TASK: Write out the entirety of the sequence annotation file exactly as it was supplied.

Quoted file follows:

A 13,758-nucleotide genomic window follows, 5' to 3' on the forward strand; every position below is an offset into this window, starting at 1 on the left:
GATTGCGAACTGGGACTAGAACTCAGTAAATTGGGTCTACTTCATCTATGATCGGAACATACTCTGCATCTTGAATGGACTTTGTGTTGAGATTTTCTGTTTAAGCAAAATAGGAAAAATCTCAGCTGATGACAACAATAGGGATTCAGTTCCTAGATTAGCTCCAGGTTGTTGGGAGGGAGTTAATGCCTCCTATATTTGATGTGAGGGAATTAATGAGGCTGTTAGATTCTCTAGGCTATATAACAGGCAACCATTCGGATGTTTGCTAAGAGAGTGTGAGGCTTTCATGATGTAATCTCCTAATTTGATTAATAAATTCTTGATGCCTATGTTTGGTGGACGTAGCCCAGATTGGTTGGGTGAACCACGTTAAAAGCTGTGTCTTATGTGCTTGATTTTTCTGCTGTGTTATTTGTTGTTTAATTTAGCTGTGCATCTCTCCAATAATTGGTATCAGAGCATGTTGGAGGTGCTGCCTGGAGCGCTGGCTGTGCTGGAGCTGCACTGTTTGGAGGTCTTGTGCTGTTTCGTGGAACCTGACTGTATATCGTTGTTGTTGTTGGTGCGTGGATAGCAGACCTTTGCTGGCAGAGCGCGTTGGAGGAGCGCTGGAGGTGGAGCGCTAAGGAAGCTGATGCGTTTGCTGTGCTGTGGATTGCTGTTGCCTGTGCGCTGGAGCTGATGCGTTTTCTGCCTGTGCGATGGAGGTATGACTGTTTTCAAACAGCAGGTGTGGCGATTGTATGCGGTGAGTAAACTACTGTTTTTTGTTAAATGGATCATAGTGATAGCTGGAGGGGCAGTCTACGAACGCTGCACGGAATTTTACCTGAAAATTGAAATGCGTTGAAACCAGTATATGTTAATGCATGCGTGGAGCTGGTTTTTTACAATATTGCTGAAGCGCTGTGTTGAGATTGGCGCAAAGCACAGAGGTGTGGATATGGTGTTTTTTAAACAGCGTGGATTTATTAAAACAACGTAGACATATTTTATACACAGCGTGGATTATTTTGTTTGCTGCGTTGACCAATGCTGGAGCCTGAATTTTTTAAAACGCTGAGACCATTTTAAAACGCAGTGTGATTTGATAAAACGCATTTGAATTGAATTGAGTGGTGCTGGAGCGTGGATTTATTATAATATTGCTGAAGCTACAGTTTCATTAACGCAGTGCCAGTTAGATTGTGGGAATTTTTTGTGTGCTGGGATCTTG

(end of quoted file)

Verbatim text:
A 13,758-nucleotide genomic window follows, 5' to 3' on the forward strand; every position below is an offset into this window, starting at 1 on the left:
GATTGCGAACTGGGACTAGAACTCAGTAAATTGGGTCTACTTCATCTATGATCGGAACATACTCTGCATCTTGAATGGACTTTGTGTTGAGATTTTCTGTTTAAGCAAAATAGGAAAAATCTCAGCTGATGACAACAATAGGGATTCAGTTCCTAGATTAGCTCCAGGTTGTTGGGAGGGAGTTAATGCCTCCTATATTTGATGTGAGGGAATTAATGAGGCTGTTAGATTCTCTAGGCTATATAACAGGCAACCATTCGGATGTTTGCTAAGAGAGTGTGAGGCTTTCATGATGTAATCTCCTAATTTGATTAATAAATTCTTGATGCCTATGTTTGGTGGACGTAGCCCAGATTGGTTGGGTGAACCACGTTAAAAGCTGTGTCTTATGTGCTTGATTTTTCTGCTGTGTTATTTGTTGTTTAATTTAGCTGTGCATCTCTCCAATAATTGGTATCAGAGCATGTTGGAGGTGCTGCCTGGAGCGCTGGCTGTGCTGGAGCTGCACTGTTTGGAGGTCTTGTGCTGTTTCGTGGAACCTGACTGTATATCGTTGTTGTTGTTGGTGCGTGGATAGCAGACCTTTGCTGGCAGAGCGCGTTGGAGGAGCGCTGGAGGTGGAGCGCTAAGGAAGCTGATGCGTTTGCTGTGCTGTGGATTGCTGTTGCCTGTGCGCTGGAGCTGATGCGTTTTCTGCCTGTGCGATGGAGGTATGACTGTTTTCAAACAGCAGGTGTGGCGATTGTATGCGGTGAGTAAACTACTGTTTTTTGTTAAATGGATCATAGTGATAGCTGGAGGGGCAGTCTACGAACGCTGCACGGAATTTTACCTGAAAATTGAAATGCGTTGAAACCAGTATATGTTAATGCATGCGTGGAGCTGGTTTTTTACAATATTGCTGAAGCGCTGTGTTGAGATTGGCGCAAAGCACAGAGGTGTGGATATGGTGTTTTTTAAACAGCGTGGATTTATTAAAACAACGTAGACATATTTTATACACAGCGTGGATTATTTTGTTTGCTGCGTTGACCAATGCTGGAGCCTGAATTTTTTAAAACGCTGAGACCATTTTAAAACGCAGTGTGATTTGATAAAACGCATTTGAATTGAATTGAGTGGTGCTGGAGCGTGGATTTATTATAATATTGCTGAAGCTACAGTTTCATTAACGCAGTGCCAGTTAGATTGTGGGAATTTTTTGTGTGCTGGGATCTTG